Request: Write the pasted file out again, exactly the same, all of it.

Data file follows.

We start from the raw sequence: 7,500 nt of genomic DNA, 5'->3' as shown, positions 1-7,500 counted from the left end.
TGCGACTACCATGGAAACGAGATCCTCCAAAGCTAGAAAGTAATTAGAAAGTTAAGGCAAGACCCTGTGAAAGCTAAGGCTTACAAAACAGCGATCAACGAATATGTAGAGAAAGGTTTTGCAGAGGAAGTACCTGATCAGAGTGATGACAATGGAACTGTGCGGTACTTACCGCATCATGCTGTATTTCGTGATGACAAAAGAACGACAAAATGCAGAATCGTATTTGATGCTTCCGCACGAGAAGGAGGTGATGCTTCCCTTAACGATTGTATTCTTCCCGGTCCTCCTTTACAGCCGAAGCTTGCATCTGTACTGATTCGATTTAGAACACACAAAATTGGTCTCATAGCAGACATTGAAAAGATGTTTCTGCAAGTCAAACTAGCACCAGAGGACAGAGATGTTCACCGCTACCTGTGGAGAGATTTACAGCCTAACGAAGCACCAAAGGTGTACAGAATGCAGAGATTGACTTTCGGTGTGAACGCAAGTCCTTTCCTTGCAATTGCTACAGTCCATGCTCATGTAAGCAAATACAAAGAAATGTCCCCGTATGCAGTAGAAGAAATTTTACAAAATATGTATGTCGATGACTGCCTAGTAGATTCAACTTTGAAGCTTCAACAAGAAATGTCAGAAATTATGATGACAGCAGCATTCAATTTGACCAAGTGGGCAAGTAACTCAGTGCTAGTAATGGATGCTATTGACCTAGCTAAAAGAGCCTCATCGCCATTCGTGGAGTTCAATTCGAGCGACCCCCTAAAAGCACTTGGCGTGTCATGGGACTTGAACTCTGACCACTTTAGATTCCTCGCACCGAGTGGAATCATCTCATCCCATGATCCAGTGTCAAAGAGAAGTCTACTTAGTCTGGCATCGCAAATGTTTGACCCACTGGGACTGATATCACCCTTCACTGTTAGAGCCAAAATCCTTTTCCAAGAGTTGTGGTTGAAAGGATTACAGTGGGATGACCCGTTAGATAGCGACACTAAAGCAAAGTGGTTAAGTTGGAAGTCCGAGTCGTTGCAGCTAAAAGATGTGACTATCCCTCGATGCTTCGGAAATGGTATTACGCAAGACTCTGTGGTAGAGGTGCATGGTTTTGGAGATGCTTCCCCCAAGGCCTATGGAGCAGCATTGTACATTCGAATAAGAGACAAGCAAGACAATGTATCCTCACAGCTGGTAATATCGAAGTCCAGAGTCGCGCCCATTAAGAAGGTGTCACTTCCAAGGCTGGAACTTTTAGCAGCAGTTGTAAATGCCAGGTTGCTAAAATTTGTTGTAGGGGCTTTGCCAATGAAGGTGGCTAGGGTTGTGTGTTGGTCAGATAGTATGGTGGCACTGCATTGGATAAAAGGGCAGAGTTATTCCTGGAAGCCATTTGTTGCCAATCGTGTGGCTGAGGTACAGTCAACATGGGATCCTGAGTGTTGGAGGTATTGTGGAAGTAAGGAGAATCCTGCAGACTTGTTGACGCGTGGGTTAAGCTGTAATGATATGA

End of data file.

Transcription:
We start from the raw sequence: 7,500 nt of genomic DNA, 5'->3' as shown, positions 1-7,500 counted from the left end.
TGCGACTACCATGGAAACGAGATCCTCCAAAGCTAGAAAGTAATTAGAAAGTTAAGGCAAGACCCTGTGAAAGCTAAGGCTTACAAAACAGCGATCAACGAATATGTAGAGAAAGGTTTTGCAGAGGAAGTACCTGATCAGAGTGATGACAATGGAACTGTGCGGTACTTACCGCATCATGCTGTATTTCGTGATGACAAAAGAACGACAAAATGCAGAATCGTATTTGATGCTTCCGCACGAGAAGGAGGTGATGCTTCCCTTAACGATTGTATTCTTCCCGGTCCTCCTTTACAGCCGAAGCTTGCATCTGTACTGATTCGATTTAGAACACACAAAATTGGTCTCATAGCAGACATTGAAAAGATGTTTCTGCAAGTCAAACTAGCACCAGAGGACAGAGATGTTCACCGCTACCTGTGGAGAGATTTACAGCCTAACGAAGCACCAAAGGTGTACAGAATGCAGAGATTGACTTTCGGTGTGAACGCAAGTCCTTTCCTTGCAATTGCTACAGTCCATGCTCATGTAAGCAAATACAAAGAAATGTCCCCGTATGCAGTAGAAGAAATTTTACAAAATATGTATGTCGATGACTGCCTAGTAGATTCAACTTTGAAGCTTCAACAAGAAATGTCAGAAATTATGATGACAGCAGCATTCAATTTGACCAAGTGGGCAAGTAACTCAGTGCTAGTAATGGATGCTATTGACCTAGCTAAAAGAGCCTCATCGCCATTCGTGGAGTTCAATTCGAGCGACCCCCTAAAAGCACTTGGCGTGTCATGGGACTTGAACTCTGACCACTTTAGATTCCTCGCACCGAGTGGAATCATCTCATCCCATGATCCAGTGTCAAAGAGAAGTCTACTTAGTCTGGCATCGCAAATGTTTGACCCACTGGGACTGATATCACCCTTCACTGTTAGAGCCAAAATCCTTTTCCAAGAGTTGTGGTTGAAAGGATTACAGTGGGATGACCCGTTAGATAGCGACACTAAAGCAAAGTGGTTAAGTTGGAAGTCCGAGTCGTTGCAGCTAAAAGATGTGACTATCCCTCGATGCTTCGGAAATGGTATTACGCAAGACTCTGTGGTAGAGGTGCATGGTTTTGGAGATGCTTCCCCCAAGGCCTATGGAGCAGCATTGTACATTCGAATAAGAGACAAGCAAGACAATGTATCCTCACAGCTGGTAATATCGAAGTCCAGAGTCGCGCCCATTAAGAAGGTGTCACTTCCAAGGCTGGAACTTTTAGCAGCAGTTGTAAATGCCAGGTTGCTAAAATTTGTTGTAGGGGCTTTGCCAATGAAGGTGGCTAGGGTTGTGTGTTGGTCAGATAGTATGGTGGCACTGCATTGGATAAAAGGGCAGAGTTATTCCTGGAAGCCATTTGTTGCCAATCGTGTGGCTGAGGTACAGTCAACATGGGATCCTGAGTGTTGGAGGTATTGTGGAAGTAAGGAGAATCCTGCAGACTTGTTGACGCGTGGGTTAAGCTGTAATGATATGA